Clash of cultures
The rebellion erupted in China amid decades of Western imperialism, the decline of the Qing dynasty and fears that the traditions and heritage of the people were in jeopardy
Western superpowers sought to leave their own stamp on the ‘sick man of Asia’
For more than 200 years the Qing dynasty had ruled China – a country that was to Westerners a vast, mysterious land that seemed to beckon the entrepreneurial, adventurous and ambitious from Europe and America to explore, discover and sometimes exploit. As early as 1793 Emperor Qianlong told Lord Mccartney, a British envoy, that China possessed “all things” and neither needed nor desired trade with the industrialising West.
Nevertheless, within half a century the Chinese had suffered defeat in the Opium Wars, utilised first by Britain and later Russia, France, and the United States to open China to trade. As Western influence grew, China’s natural resources were plundered while the people watched the steady imperialist encroachment, seemingly powerless to stem the tide.
Along with European and American incursions came the cultural shock of Western civilization, particularly the introduction of the Christian church. While some Western observers decried the exploitation of the Chinese, others adopted a more paternal perspective. Conversion to Christianity would be positive, they reasoned.
The Chinese were presented as being incapable of managing their own affairs in the modern world. European and American ‘benefactors’ would assist. In 1884 France was victorious in a brief war with China and took control of Indochina (later Vietnam). A decade later Japan, which had by then embraced industrialisation, decisively defeated China in the Sino-japanese War of 1894-95, seizing control of the Korean Peninsula and assuming trade concessions similar to those of the Western powers.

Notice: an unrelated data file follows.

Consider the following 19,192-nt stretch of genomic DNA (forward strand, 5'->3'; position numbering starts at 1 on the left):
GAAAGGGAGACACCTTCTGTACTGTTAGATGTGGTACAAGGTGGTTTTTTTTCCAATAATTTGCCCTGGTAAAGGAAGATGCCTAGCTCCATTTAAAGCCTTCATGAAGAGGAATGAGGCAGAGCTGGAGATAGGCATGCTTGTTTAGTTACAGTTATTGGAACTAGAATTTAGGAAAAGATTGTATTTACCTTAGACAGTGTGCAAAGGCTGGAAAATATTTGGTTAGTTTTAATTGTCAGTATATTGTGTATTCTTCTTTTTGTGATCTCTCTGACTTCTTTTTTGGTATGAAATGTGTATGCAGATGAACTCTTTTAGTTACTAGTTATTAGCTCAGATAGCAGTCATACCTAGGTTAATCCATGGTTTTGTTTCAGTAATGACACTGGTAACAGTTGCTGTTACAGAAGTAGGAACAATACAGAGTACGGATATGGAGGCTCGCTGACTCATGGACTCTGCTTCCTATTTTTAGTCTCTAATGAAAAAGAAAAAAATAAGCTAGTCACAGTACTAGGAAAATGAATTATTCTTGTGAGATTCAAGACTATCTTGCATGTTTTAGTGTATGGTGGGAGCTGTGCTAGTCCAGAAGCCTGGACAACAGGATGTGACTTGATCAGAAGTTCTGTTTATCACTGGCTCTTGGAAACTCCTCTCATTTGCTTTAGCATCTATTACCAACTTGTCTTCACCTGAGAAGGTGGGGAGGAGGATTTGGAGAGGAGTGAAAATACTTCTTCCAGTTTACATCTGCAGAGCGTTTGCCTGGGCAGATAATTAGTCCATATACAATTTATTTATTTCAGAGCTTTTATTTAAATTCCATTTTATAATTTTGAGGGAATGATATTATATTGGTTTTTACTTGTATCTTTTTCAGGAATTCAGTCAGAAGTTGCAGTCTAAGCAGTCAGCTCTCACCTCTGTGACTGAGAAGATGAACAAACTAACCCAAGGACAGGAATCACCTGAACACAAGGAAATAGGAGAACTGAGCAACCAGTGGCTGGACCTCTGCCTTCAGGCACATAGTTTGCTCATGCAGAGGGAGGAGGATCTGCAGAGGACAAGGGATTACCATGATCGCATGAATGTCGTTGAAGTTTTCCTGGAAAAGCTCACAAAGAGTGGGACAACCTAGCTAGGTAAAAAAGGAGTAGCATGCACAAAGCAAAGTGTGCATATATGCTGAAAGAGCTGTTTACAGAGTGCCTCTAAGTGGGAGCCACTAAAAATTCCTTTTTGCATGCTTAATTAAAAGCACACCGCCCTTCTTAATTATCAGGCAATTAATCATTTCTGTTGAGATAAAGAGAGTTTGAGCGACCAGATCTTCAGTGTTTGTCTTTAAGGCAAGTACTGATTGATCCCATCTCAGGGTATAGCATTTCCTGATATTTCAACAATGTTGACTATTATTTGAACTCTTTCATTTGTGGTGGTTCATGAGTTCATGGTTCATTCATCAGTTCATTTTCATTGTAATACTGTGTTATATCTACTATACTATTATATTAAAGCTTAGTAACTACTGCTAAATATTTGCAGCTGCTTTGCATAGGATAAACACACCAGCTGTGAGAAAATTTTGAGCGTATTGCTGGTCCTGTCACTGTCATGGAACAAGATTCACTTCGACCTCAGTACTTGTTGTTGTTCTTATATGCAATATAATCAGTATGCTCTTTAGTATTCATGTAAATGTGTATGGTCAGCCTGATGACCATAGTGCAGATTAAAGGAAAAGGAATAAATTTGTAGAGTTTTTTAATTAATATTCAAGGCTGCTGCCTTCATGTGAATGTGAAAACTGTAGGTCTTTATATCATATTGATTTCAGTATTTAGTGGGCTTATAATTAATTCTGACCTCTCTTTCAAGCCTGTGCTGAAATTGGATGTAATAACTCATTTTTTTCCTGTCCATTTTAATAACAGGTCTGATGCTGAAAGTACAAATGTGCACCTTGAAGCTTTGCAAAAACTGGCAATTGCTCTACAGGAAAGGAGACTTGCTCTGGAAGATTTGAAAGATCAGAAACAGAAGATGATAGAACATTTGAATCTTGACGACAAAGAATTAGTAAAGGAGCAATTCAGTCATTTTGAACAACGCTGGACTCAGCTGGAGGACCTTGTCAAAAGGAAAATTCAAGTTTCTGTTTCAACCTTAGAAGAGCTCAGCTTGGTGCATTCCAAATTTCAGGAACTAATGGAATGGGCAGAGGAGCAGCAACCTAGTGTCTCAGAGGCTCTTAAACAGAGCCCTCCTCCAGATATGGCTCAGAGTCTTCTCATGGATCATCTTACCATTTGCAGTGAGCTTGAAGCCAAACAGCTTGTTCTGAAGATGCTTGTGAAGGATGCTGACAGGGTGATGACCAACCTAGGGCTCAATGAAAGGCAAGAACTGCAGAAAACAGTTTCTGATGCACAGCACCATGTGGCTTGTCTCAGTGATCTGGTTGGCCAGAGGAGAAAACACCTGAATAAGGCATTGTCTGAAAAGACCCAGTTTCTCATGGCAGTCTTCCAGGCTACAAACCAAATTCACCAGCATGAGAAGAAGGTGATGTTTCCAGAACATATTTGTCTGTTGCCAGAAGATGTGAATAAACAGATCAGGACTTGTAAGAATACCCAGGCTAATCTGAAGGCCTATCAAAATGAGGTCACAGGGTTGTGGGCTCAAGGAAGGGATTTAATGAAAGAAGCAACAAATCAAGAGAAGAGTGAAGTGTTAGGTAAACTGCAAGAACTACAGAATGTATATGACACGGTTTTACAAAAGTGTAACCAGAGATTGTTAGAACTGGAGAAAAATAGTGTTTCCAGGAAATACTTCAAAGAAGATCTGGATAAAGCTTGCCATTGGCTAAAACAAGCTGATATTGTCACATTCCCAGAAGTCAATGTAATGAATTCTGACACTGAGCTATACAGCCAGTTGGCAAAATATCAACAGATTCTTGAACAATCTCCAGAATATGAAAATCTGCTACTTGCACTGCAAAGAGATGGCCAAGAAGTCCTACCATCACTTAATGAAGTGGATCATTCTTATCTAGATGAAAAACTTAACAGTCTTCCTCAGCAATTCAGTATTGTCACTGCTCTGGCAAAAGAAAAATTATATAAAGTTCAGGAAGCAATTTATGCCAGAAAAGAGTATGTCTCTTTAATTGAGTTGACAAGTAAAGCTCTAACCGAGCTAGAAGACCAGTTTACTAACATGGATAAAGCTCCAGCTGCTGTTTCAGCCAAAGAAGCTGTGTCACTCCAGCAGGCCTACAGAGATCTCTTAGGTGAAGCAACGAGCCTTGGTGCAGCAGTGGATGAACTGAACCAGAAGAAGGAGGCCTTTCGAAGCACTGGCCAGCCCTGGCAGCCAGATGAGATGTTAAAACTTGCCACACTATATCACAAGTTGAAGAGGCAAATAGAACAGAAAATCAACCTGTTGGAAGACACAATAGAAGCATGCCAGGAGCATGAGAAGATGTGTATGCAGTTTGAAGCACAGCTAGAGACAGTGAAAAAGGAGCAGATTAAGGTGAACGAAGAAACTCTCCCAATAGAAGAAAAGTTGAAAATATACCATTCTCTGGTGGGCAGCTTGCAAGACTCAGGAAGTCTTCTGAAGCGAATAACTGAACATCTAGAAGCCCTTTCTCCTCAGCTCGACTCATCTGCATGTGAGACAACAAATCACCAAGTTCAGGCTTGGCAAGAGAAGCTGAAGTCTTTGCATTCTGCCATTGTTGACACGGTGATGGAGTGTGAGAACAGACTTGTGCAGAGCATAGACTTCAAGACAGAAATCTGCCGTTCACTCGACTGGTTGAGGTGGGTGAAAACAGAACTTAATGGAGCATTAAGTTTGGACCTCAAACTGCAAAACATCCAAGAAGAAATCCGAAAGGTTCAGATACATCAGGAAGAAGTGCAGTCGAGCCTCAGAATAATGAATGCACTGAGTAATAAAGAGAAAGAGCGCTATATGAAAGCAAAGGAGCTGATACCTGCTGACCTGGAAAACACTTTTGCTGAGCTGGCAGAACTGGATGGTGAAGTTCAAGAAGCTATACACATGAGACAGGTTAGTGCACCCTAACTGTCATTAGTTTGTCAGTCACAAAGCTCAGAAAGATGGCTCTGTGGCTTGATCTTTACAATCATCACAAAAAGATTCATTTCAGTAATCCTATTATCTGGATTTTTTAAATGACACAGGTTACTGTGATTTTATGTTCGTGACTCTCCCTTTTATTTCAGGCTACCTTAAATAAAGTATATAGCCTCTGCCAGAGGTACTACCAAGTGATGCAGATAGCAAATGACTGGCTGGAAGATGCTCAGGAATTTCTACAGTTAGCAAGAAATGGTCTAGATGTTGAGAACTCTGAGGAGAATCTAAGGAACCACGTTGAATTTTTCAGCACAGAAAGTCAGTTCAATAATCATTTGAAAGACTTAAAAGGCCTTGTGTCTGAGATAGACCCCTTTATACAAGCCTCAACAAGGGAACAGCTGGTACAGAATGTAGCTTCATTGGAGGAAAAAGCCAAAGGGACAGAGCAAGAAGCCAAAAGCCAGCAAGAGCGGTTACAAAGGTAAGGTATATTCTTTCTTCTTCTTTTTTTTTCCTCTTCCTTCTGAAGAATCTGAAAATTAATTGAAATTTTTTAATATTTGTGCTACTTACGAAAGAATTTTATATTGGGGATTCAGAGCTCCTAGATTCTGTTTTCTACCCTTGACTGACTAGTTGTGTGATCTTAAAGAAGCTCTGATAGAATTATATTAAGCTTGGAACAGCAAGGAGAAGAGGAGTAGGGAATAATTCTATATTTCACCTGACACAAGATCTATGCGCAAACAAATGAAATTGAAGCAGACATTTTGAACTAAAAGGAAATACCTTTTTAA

To exacerbate matters, floods, droughts and famines wracked the land, compounding the woes of the Chinese peasant class. In the midst of the upheaval created by grinding poverty in northeastern China rose the Society of the Righteous and Harmonious Fists, a secretive association that practised martial arts and intense physical exercise in the belief that it would make them impervious to injury from the bullets of Western guns. Observers of their regimented exercise routines were reminded of ‘shadow boxing’ and referred to the society’s members as ‘Boxers’.
Their perception of the erosion of Chinese culture, society and political autonomy inevitably drove the Boxers to militancy. In defence of their way of life, the Boxers became violent, anti-western and anti-christian while fostering divided loyalties even within the hierarchy of the ruling Qing dynasty. The Boxer Rebellion raged across the countryside from November 1899 until September 1901 and erupted in the streets of the capital of Beijing and the port city of Tientsin. The Boxers burned churches, threatened the economic interests of Europe and the United States in China, murdered Westerners and killed their own people who had converted from the traditional religion to Christianity. Dowager Empress Tz’u-hzi restrained the army from suppressing the
Boxers as violence escalated in Shandong and Zhili provinces, and went a step further with a declaration of war against any foreign nation with diplomatic or economic ties to China. By the time the Eight-nation Alliance of Britain, Russia, France, Germany, the United States, Italy and Austria-hungary had put down the rebellion thousands had died – the majority of them innocent Chinese.
The clash of cultures was inevitable and violence was its predictable by-product. To this day the debate rages as to where real culpability lies. Western imperialism and its lust for power was, without doubt, a contributing factor, as were the series of man-made and natural disasters that had befallen the Chinese people in the decades preceding the Boxer Rebellion. The ineffective leadership of the Qing rulers as their capacity to govern steadily declined, and the militancy of the Boxers bolstered by their disregard for life and property all played a part. Ultimately the Boxer Rebellion was the furious release of pent-up rage against the burgeoning Western philosophy of a ‘better way’ that offered a convenient excuse to exercise imperialism in China.
At times the most salient point in an evaluation of the Boxer Rebellion, its causes and its wretched aftermath is overlooked. Western historians tend to consider the crisis through the prism of Western values and the eyes of those immersed in Western culture. But the Chinese people had developed and lived in a complex society with its own values system and its own perspective on the world long before the first Europeans set foot on the Asian continent. Ultimately both sides were guilty of judging the other culture’s way of life through their own cultural values, which led to misunderstanding and conflict.
“TO THIS DAY THE DEBATE RAGES AS TO WHERE REAL CULPABILITY LIES”
RIGHT: Ts’u-hzi, who was effectively ruler of China for almost 50 years, opposed the westernisation of her country